Scholars like Jonathan Rodden and Robert Inman argue that a bailout regime is inconsistent with state independence. The reason is that getting bailouts creates a “soft budget constraint,” making states less willing to make difficult fiscal choices because they think the feds will come to the rescue. These scholars argue that states that need less aid will resent the bailouts. As a result, these states and then the federal government will demand conditions on aid to needy states when push comes to shove. When national governments provide aid but do not demand conditions, you see debt crises, like those that hit Argentina and Brazil in the 1980s and ’90s. In countries where the national government comes to the aid of states, the national government usually plays a much more active role in monitoring state budgets and in taxing and then transferring it to states.

In contrast, in the U.S., the federal government has traditionally not overseen state budgeting. States are not even required to disclose information about their fiscal situation to sell bonds, as they are exempt from the 1934 Securities Exchange Act.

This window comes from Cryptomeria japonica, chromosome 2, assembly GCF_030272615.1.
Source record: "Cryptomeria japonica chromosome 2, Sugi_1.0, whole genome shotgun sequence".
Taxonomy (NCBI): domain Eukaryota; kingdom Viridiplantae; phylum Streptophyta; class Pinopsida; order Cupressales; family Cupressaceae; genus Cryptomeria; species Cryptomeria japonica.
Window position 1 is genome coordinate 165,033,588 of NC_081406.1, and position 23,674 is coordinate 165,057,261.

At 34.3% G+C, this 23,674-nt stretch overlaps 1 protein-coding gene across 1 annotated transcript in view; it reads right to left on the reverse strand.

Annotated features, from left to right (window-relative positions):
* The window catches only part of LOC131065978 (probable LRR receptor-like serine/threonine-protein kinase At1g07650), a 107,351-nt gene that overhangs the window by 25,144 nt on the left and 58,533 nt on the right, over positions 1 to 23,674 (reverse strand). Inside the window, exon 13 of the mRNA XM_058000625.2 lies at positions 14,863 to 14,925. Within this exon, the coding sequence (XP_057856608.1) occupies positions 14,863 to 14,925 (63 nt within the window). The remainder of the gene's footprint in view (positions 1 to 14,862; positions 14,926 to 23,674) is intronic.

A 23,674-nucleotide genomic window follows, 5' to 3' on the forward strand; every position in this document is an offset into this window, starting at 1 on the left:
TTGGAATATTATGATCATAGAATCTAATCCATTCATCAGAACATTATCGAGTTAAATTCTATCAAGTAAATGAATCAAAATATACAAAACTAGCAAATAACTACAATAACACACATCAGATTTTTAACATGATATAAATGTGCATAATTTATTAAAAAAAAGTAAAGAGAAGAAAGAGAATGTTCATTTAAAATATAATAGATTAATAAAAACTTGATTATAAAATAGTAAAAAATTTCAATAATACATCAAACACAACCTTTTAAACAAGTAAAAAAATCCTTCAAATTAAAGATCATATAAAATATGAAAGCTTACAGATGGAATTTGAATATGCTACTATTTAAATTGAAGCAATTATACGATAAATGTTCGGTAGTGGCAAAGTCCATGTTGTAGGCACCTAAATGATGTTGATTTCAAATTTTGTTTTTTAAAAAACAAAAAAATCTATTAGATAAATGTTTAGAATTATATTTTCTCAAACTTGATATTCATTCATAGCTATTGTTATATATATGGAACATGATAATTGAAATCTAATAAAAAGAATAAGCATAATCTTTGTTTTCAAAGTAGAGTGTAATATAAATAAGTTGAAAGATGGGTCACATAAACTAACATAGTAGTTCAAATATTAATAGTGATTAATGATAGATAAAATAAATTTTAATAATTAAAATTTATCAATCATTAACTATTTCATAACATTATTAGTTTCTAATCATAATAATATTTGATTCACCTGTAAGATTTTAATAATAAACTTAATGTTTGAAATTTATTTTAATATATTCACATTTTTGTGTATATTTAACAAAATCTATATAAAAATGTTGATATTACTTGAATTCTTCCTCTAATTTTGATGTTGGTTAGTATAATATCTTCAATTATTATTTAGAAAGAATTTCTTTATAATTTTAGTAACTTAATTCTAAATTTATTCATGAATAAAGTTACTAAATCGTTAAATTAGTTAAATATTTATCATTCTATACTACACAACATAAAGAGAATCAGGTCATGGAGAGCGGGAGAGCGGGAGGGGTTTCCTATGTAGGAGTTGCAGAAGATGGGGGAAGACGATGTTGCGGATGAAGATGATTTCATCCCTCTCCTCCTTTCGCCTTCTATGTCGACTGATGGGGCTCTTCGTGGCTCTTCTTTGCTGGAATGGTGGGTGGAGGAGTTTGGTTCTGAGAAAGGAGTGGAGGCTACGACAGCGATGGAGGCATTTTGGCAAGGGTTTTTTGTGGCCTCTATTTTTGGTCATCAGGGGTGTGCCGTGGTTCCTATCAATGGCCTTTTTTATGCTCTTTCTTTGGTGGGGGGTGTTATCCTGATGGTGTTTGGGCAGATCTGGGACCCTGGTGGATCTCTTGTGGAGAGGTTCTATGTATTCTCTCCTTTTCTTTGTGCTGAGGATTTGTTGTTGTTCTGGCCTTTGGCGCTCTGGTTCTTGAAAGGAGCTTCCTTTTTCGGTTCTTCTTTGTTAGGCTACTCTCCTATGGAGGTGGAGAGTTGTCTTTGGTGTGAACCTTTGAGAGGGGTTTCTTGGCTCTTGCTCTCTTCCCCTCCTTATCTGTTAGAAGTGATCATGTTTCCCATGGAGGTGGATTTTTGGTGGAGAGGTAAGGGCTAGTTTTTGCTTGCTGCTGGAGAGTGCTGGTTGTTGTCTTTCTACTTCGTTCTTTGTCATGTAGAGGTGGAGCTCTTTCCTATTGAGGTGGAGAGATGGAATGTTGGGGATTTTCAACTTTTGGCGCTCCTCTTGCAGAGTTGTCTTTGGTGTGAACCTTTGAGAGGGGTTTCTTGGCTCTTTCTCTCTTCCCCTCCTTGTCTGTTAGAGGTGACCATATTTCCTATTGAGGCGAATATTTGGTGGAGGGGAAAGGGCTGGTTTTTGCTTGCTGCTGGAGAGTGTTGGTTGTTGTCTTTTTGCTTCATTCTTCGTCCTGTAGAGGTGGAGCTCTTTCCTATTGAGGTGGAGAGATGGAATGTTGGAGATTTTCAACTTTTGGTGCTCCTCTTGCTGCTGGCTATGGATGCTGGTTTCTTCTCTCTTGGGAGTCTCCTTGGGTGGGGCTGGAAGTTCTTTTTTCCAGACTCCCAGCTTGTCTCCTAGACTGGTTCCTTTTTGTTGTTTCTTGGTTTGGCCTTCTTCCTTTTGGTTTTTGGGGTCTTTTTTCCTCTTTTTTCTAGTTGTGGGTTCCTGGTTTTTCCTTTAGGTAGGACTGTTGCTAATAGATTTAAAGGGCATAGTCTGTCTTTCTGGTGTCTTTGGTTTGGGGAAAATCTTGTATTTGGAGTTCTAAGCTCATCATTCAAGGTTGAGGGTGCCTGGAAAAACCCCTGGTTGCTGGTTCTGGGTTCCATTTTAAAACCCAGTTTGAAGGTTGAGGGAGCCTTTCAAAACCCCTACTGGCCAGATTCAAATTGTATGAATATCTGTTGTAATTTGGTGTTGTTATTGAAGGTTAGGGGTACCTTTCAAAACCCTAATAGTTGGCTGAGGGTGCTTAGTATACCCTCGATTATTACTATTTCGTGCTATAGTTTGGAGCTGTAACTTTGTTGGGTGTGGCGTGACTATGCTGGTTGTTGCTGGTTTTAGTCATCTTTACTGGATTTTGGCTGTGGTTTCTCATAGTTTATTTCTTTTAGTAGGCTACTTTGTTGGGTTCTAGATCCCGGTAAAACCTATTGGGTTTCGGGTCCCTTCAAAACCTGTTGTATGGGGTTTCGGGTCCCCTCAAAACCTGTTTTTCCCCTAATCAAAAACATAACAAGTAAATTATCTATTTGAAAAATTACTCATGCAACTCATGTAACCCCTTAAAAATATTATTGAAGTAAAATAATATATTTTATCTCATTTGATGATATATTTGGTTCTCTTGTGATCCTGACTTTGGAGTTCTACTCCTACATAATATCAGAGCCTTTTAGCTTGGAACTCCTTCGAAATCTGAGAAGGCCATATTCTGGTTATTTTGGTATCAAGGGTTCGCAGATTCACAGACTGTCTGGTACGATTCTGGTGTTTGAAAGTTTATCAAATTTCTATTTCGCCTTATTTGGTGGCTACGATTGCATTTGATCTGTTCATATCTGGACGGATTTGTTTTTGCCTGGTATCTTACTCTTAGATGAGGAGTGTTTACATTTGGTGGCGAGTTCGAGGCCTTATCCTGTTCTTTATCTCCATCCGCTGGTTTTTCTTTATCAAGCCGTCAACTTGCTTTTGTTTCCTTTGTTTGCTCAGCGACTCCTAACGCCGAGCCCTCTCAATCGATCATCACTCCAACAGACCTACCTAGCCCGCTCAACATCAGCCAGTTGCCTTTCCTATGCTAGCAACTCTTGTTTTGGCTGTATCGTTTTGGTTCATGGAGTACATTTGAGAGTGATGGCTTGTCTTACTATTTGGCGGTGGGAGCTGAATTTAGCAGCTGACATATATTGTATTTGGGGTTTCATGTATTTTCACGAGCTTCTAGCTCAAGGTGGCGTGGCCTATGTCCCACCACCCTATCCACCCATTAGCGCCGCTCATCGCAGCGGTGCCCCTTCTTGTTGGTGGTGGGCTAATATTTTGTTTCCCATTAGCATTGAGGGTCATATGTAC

But the next round of aid, if it is forthcoming, is likely to contain conditions. You can see the writing on the wall. Leading serious conservative thinkers like Andrew Biggs and E.J. McMahon have argued that any aid to Illinois or New York should come with substantial conditions, from changed accounting rules to requirements that defined benefit pensions be moved to 401(k)-style defined contribution plans. The only thing that may save states from substantial conditionality is divided power in Congress and an inability of Democrats and Republicans to agree on the terms of conditions. But that same dynamic can hold up aid entirely, leaving states to cut more dramatically or face financial ruin.

If Congress proposes aid with conditions, states will likely be in no position to turn them down. The Federal Reserve’s aid is less likely to come with its own strings, except for one major one—the money will have to be paid back down the line, as it is providing loans, not grants.

Over the next year, states will be dealing with a continuing public health emergency, huge new demands on public services, radically reduced revenues, insufficient federal aid, increasing debt loads, and potentially new conditions imposed by the federal government, if they even get lifesaving infusions of cash to begin with.

Federalism is changing, but not in the direction of more state power.